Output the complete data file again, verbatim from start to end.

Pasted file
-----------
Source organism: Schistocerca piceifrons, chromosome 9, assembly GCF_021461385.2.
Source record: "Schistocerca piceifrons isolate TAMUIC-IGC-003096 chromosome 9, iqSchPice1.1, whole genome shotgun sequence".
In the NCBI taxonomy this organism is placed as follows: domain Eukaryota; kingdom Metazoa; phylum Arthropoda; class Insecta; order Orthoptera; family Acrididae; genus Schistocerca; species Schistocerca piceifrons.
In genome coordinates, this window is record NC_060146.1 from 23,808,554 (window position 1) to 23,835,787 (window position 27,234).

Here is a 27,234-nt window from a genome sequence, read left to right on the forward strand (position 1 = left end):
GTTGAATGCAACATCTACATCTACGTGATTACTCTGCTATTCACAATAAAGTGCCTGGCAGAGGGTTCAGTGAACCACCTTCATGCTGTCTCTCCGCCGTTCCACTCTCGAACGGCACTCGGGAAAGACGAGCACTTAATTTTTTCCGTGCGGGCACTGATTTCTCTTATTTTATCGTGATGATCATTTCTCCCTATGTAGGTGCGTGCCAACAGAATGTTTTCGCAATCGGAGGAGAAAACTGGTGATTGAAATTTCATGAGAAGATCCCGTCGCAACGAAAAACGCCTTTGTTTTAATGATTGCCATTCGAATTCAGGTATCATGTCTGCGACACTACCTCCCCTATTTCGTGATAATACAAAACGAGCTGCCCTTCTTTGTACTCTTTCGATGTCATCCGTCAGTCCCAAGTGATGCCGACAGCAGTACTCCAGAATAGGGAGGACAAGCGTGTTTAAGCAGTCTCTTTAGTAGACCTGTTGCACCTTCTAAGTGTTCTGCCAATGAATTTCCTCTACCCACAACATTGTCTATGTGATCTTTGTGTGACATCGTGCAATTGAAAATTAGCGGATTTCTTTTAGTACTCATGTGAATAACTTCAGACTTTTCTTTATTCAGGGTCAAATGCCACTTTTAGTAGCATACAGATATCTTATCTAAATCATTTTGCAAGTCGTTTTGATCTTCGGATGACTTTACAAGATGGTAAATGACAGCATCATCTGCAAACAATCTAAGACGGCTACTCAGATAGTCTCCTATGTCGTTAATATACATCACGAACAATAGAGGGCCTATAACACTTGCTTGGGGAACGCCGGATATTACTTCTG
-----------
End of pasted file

Source organism: Schistocerca piceifrons, chromosome 9, assembly GCF_021461385.2.
Source record: "Schistocerca piceifrons isolate TAMUIC-IGC-003096 chromosome 9, iqSchPice1.1, whole genome shotgun sequence".
In the NCBI taxonomy this organism is placed as follows: domain Eukaryota; kingdom Metazoa; phylum Arthropoda; class Insecta; order Orthoptera; family Acrididae; genus Schistocerca; species Schistocerca piceifrons.
In genome coordinates, this window is record NC_060146.1 from 23,808,554 (window position 1) to 23,835,787 (window position 27,234).

Here is a 27,234-nt window from a genome sequence, read left to right on the forward strand (position 1 = left end):
GTTGAATGCAACATCTACATCTACGTGATTACTCTGCTATTCACAATAAAGTGCCTGGCAGAGGGTTCAGTGAACCACCTTCATGCTGTCTCTCCGCCGTTCCACTCTCGAACGGCACTCGGGAAAGACGAGCACTTAATTTTTTCCGTGCGGGCACTGATTTCTCTTATTTTATCGTGATGATCATTTCTCCCTATGTAGGTGCGTGCCAACAGAATGTTTTCGCAATCGGAGGAGAAAACTGGTGATTGAAATTTCATGAGAAGATCCCGTCGCAACGAAAAACGCCTTTGTTTTAATGATTGCCATTCGAATTCAGGTATCATGTCTGCGACACTACCTCCCCTATTTCGTGATAATACAAAACGAGCTGCCCTTCTTTGTACTCTTTCGATGTCATCCGTCAGTCCCAAGTGATGCCGACAGCAGTACTCCAGAATAGGGAGGACAAGCGTGTTTAAGCAGTCTCTTTAGTAGACCTGTTGCACCTTCTAAGTGTTCTGCCAATGAATTTCCTCTACCCACAACATTGTCTATGTGATCTTTGTGTGACATCGTGCAATTGAAAATTAGCGGATTTCTTTTAGTACTCATGTGAATAACTTCAGACTTTTCTTTATTCAGGGTCAAATGCCACTTTTAGTAGCATACAGATATCTTATCTAAATCATTTTGCAAGTCGTTTTGATCTTCGGATGACTTTACAAGATGGTAAATGACAGCATCATCTGCAAACAATCTAAGACGGCTACTCAGATAGTCTCCTATGTCGTTAATATACATCACGAACAATAGAGGGCCTATAACACTTGCTTGGGGAACGCCGGATATTACTTCTG